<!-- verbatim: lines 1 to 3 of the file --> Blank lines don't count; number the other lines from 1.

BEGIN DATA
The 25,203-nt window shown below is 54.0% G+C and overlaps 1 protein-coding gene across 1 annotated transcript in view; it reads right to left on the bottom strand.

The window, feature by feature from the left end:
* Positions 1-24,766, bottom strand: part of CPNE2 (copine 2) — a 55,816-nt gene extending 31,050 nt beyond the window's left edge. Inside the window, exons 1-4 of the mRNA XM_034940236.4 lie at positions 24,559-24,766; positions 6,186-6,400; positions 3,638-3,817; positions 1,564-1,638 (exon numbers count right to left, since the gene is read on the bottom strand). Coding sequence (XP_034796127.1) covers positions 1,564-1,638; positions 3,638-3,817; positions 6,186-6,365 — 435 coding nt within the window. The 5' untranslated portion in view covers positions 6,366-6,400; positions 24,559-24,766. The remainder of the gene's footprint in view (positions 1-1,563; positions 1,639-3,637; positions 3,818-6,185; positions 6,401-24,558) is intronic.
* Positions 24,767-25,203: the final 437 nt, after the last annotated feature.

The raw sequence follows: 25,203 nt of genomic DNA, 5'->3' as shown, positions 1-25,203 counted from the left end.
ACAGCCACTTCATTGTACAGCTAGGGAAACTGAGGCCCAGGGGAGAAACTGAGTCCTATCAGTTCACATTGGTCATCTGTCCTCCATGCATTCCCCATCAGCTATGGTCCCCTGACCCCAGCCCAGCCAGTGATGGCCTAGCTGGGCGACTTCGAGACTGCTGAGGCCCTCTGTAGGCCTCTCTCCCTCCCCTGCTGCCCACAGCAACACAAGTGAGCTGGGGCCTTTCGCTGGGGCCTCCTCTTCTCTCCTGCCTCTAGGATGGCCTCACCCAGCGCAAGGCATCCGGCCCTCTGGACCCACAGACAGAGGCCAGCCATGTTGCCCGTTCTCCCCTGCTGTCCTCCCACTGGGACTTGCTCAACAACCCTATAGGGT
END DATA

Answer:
The 25,203-nt window shown below is 54.0% G+C and overlaps 1 protein-coding gene across 1 annotated transcript in view; it reads right to left on the bottom strand.

The window, feature by feature from the left end:
* Positions 1-24,766, bottom strand: part of CPNE2 (copine 2) — a 55,816-nt gene extending 31,050 nt beyond the window's left edge. Inside the window, exons 1-4 of the mRNA XM_034940236.4 lie at positions 24,559-24,766; positions 6,186-6,400; positions 3,638-3,817; positions 1,564-1,638 (exon numbers count right to left, since the gene is read on the bottom strand). Coding sequence (XP_034796127.1) covers positions 1,564-1,638; positions 3,638-3,817; positions 6,186-6,365 — 435 coding nt within the window. The 5' untranslated portion in view covers positions 6,366-6,400; positions 24,559-24,766. The remainder of the gene's footprint in view (positions 1-1,563; positions 1,639-3,637; positions 3,818-6,185; positions 6,401-24,558) is intronic.